Ruger Compact Mark II Model 77 Review
.308 Winchester

Ruger Model M77 MKII Compact Rifle

The gun reviewed here is a Blued/Walnut in .308 purchased new in November of 2002.

Out of the box, the gun appeared flawless. Clean crisp checkering, excellent wood to metal fit, deep rich blueing, crisp clear stamped markings on the metal.

I was doing fine until someone called it a "youth model". Guess I hadn't thought of it that way. The stock is a full inch shorter from pad to trigger than a standard M77. Then with the little 16.5 inch barrel, it does kind of remind you of a BB gun. Damn the bad luck, my youths have already moved out. Guess I'll have to shoot it myself.

Now that I have carried in the field a few times, call it whatever you want. I'll call it awesome !

It is well balanced, points quick, carries easy and only weighs about 6.5 pounds with the scope.

Your first inclination is to assume the short stock won't fit your long arms. It kind of feels awkward until you mount a scope on it. Then, the first time you throw the gun to your shoulder to pull down on a deer, you don't even realize how fast the cross hairs settled into place. Sorry folks, it fits and I am 5'11" and have 34" arms.

Now granted, when I throw my full size 700 against my shoulder, it fits too. How can this be?

For starters, I will attribute it to the fact that Ruger maintained the same size grip area. The trigger housing is in the exact same position in relation to the pistol grip as a standard M77.

Secondly, when you mount a scope, you adjust the distance from your eye to obtain a full field of view. Before I tighten a scope into place, I will throw the gun to my shoulder several times. The scope better be "full field" every time or it gets moved and the process is repeated. The advertised "eye relief" on a scope appears to be the minimum but certainly isn't the maximum. And from what I can tell messing with a couple of scopes here, you have a couple of inches of distance to work with beyond the 3 inch minimum. Still after saying all that, along side my M77VT, the scopes are in the exact same place.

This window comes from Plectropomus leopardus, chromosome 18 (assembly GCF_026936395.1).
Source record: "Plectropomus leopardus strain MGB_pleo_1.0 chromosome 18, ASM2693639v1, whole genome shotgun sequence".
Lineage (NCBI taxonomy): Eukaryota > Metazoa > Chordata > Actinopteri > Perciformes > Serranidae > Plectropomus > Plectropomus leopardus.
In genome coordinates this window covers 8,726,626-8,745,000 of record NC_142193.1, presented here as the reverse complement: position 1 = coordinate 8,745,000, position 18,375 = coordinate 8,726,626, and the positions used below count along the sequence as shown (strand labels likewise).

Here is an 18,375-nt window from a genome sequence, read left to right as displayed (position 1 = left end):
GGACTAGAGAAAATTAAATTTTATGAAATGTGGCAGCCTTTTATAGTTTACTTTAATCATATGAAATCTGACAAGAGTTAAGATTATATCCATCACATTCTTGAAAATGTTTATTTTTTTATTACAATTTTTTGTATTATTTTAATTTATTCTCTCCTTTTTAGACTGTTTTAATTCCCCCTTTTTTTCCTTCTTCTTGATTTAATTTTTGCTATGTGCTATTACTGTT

Thirdly, well that's all I got. All I know is that the gun fits and the scope is "full field" every time. Maybe the 1 inch of stock really doesn't make that much difference. I know that it is comfortable in the shooting position.

OK, so what are the drawbacks?

Well, let's see, oh I know one. I can't find a hard case short enough to fit the gun. Oh and It is shorter than my 4 wheeler is wide. No, wait, that isn't a drawback.

But seriously, it can pose some interesting issues. Like fitting it in gun racks and stands. And I'm sure there is velocity lost with the short barrel though I haven't run mine across the chronograph yet. It's fun to hand the gun to someone who has never seen one of them. They take it from you expecting the weight of a typical "hunting rifle".

My only real complaint is the floor plate fits too snug and is a pain. I put 1 piece of a credit card between the front end of the trigger housing and the stock and solved that problem. Doing this forces the trigger housing not to seat so deep into the stock leaving the latch for the floor plate a little more exposed so that it functions properly.

I still haven't taken a deer with this rifle as of 12/2/2003, but hopefully, that will change in a couple of weeks and I will come back here and update this page.

Fired 10 rounds through it on 12/6/2003 sighting in a different scope on it. That worked out fine except my hands were freezing. I hate target practicing/sighting in with gloves on and it was just too cold without them. Nice little groups at 25 yards opened up to over an inch at 100 yards.

I followed this procedure for break in which included the 3 targets below. I haven't even played with many different loadings, yet.

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Additional updates on the Compacts

Read another review on the Ruger Compact Here

There is a great article in Shooting Times "September 2006" "The Short Answer About Short-Barreled Rifles" by Dick Metcalf

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Last Modified: Wednesday, November 25, 2009 7:57 AM